Giving the devilishness its due in 'Damn Yankees'
By Wayne Harada
Advertiser Entertainment Writer
By Wayne Harada
As an investigative reporter for KITV 4, Keoki Kerr is accustomed to posing the questions and searching for the answers.
As "Shoeless" Joe Hardy in the musical "Damn Yankees," opening Thursday at Army Community Theatre, Kerr finds himself on the other side of the fence: He's the one fielding queries and dodging replies.
"I'm playing this guy who has no past, because he was created by the devil," Kerr said of the classic musical-comedy role. "I frustrate these pesky reporters who are asking about my background. I mean, Joe's a huge baseball star, but no one knows where he came from. For me, it's fun — because I'm on the other side of reporters."
Joe Hardy is actually Joe Boyd, a middle-aged baseball fan who sells his soul to a dude named Mr. Applegate — in reality the devil — for youthfulness and a chance to batter up for the Washington Senators. It's a theatrical take on the Faust legend.
The devil taps a seductress named Lola (portrayed by Elizabeth Harrison) to entice Joe, which gives her an opportunity to deliver the show's big hit, "Whatever Lola Wants." The score, of course, also includes the memorable "(You Gotta Have) Heart" and "Two Lost Souls."
Kerr said he practically wrote his own contract to get to the dugout.
"When I was doing 'Miss Saigon' at Army, I was at rehearsal one night and (ACT producer-director) Vanita Rae Smith was talking about next season. She had three shows; she needed a fourth. I suggested 'Damn Yankees,' figuring it would be fun, and she pre-cast me."
In "Saigon," Kerr sang the role of John — and homered.
That solidified his standing at the community theater. While he's had his share of notable roles over the years, mostly on the second team, he's a first-stringer in "Damn Yankees."
Kerr said his colleagues and bosses at Channel 4 endorse his occasional stage roles. In high school, he was Joseph in "Joseph and the Amazing Technicolor Dreamcoat"; in 2000 he played Lt. Cable in a "South Pacific" production. Kerr also serves as artistic director and a cast regular for the annual Gridiron Show presented by the Society of Professional Journalists.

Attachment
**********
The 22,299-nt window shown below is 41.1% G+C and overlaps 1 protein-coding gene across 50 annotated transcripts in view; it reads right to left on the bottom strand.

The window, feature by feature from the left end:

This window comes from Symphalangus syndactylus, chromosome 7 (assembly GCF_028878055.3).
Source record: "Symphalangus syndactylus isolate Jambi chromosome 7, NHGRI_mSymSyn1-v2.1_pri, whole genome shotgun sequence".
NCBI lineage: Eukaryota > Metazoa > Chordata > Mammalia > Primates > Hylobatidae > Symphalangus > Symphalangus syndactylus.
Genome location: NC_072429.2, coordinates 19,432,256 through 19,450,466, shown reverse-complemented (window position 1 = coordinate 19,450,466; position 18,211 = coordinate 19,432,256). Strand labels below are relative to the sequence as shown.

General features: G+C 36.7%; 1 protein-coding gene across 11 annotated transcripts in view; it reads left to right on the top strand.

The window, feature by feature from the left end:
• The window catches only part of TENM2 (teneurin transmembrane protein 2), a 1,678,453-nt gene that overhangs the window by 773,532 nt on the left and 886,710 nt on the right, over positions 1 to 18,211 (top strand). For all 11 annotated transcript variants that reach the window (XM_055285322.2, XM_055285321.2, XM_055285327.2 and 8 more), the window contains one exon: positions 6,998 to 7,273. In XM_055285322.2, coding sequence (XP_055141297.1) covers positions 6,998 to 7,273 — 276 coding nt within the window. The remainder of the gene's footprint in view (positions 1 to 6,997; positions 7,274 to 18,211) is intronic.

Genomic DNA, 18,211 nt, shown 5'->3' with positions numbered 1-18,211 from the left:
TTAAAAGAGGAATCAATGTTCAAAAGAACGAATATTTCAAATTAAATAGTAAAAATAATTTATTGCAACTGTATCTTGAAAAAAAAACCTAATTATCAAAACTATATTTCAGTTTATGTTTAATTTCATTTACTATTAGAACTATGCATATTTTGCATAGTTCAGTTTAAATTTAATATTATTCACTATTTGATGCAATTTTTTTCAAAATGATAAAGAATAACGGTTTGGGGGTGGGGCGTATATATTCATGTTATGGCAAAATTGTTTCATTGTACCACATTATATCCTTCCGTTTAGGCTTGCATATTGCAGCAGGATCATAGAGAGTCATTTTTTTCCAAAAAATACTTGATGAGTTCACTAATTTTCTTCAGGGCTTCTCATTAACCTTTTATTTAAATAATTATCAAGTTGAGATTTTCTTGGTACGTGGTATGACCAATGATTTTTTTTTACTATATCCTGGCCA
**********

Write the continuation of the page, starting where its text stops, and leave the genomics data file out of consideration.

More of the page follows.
"I think I'm contributing, in a way, to the community," he said of his theatrical batting average.
He said his daily television stint is no different from a series of performances at Richardson Theatre in terms of facing anxiety or queasiness in preparation or delivery. But he loves the immediacy of the stage — something lacking when he's speaking into a TV camera.
"The neat thing about theater is the instant reaction," Kerr said. "You hear the laughter or the applause in a theater. For me, it's a chance to build (the performance) off the audience. So you're potentially feeding each other, since the audience is there in the seats, wanting to be entertained, and you're on stage, wanting them to respond.
"And in theater, there's no second take; you roll with the punches. If the props aren't there, you go for it."
With his daytime shift at KITV, his nights are free for rehearsals and performances.
He believes TV viewers "get a kick when they see people they tend to see only on TV in person on stage. It kind of humanizes you, you know? It's like, 'Oh, this is the serious news guy, who's always covering serious problems with the government.' Or whatever."
Occasionally, Kerr said, TV watchers are surprised he can sing. After all, he's been a full-time reporter for 15 years.
"I can surprise an audience in a different way, and that's always fun," he said.
He manages to take on one Hawaii Opera Theatre production every year, too.
And the next few weeks will be busier than usual because Kerr also will jump into rehearsals for Manoa Valley Theatre's "Pageant" musical, which premieres June 28. In that one, he'll play the emcee.
Reach Wayne Harada at email@example.com.